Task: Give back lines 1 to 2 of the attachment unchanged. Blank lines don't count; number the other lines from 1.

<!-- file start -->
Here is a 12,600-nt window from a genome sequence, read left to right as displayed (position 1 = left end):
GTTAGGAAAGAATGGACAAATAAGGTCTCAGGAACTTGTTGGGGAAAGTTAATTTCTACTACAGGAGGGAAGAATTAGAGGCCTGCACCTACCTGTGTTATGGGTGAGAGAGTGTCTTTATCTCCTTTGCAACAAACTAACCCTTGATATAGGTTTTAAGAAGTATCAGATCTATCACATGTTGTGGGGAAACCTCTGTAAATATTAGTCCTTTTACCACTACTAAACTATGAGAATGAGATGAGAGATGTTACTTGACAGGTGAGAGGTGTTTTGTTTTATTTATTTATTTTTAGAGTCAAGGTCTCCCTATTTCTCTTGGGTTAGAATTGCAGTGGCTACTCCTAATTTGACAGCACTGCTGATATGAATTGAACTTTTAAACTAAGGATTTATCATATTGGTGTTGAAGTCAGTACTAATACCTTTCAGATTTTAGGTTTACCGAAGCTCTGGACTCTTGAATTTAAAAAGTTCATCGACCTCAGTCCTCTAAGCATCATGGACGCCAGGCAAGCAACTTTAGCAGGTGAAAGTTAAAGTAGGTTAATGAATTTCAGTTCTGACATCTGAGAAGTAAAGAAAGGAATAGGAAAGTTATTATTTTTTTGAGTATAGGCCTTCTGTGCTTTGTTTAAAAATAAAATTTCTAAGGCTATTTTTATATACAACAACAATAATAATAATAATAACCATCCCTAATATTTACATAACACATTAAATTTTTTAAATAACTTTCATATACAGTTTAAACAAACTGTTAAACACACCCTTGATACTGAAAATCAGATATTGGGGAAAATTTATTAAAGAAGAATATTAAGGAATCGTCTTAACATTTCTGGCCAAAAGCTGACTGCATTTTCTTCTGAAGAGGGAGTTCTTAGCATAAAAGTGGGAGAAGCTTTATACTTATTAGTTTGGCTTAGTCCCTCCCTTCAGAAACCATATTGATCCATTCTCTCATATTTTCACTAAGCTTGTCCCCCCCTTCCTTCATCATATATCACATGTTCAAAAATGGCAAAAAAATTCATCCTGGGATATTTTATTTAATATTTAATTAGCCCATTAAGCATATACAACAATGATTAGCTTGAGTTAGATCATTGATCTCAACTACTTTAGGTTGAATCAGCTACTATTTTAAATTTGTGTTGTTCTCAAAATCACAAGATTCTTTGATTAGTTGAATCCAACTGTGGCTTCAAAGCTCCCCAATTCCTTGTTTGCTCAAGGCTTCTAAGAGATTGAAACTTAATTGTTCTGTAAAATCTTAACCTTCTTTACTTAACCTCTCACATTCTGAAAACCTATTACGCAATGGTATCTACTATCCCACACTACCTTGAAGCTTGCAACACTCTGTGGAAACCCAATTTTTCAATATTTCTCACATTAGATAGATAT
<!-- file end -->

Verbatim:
Here is a 12,600-nt window from a genome sequence, read left to right as displayed (position 1 = left end):
GTTAGGAAAGAATGGACAAATAAGGTCTCAGGAACTTGTTGGGGAAAGTTAATTTCTACTACAGGAGGGAAGAATTAGAGGCCTGCACCTACCTGTGTTATGGGTGAGAGAGTGTCTTTATCTCCTTTGCAACAAACTAACCCTTGATATAGGTTTTAAGAAGTATCAGATCTATCACATGTTGTGGGGAAACCTCTGTAAATATTAGTCCTTTTACCACTACTAAACTATGAGAATGAGATGAGAGATGTTACTTGACAGGTGAGAGGTGTTTTGTTTTATTTATTTATTTTTAGAGTCAAGGTCTCCCTATTTCTCTTGGGTTAGAATTGCAGTGGCTACTCCTAATTTGACAGCACTGCTGATATGAATTGAACTTTTAAACTAAGGATTTATCATATTGGTGTTGAAGTCAGTACTAATACCTTTCAGATTTTAGGTTTACCGAAGCTCTGGACTCTTGAATTTAAAAAGTTCATCGACCTCAGTCCTCTAAGCATCATGGACGCCAGGCAAGCAACTTTAGCAGGTGAAAGTTAAAGTAGGTTAATGAATTTCAGTTCTGACATCTGAGAAGTAAAGAAAGGAATAGGAAAGTTATTATTTTTTTGAGTATAGGCCTTCTGTGCTTTGTTTAAAAATAAAATTTCTAAGGCTATTTTTATATACAACAACAATAATAATAATAATAACCATCCCTAATATTTACATAACACATTAAATTTTTTAAATAACTTTCATATACAGTTTAAACAAACTGTTAAACACACCCTTGATACTGAAAATCAGATATTGGGGAAAATTTATTAAAGAAGAATATTAAGGAATCGTCTTAACATTTCTGGCCAAAAGCTGACTGCATTTTCTTCTGAAGAGGGAGTTCTTAGCATAAAAGTGGGAGAAGCTTTATACTTATTAGTTTGGCTTAGTCCCTCCCTTCAGAAACCATATTGATCCATTCTCTCATATTTTCACTAAGCTTGTCCCCCCCTTCCTTCATCATATATCACATGTTCAAAAATGGCAAAAAAATTCATCCTGGGATATTTTATTTAATATTTAATTAGCCCATTAAGCATATACAACAATGATTAGCTTGAGTTAGATCATTGATCTCAACTACTTTAGGTTGAATCAGCTACTATTTTAAATTTGTGTTGTTCTCAAAATCACAAGATTCTTTGATTAGTTGAATCCAACTGTGGCTTCAAAGCTCCCCAATTCCTTGTTTGCTCAAGGCTTCTAAGAGATTGAAACTTAATTGTTCTGTAAAATCTTAACCTTCTTTACTTAACCTCTCACATTCTGAAAACCTATTACGCAATGGTATCTACTATCCCACACTACCTTGAAGCTTGCAACACTCTGTGGAAACCCAATTTTTCAATATTTCTCACATTAGATAGATAT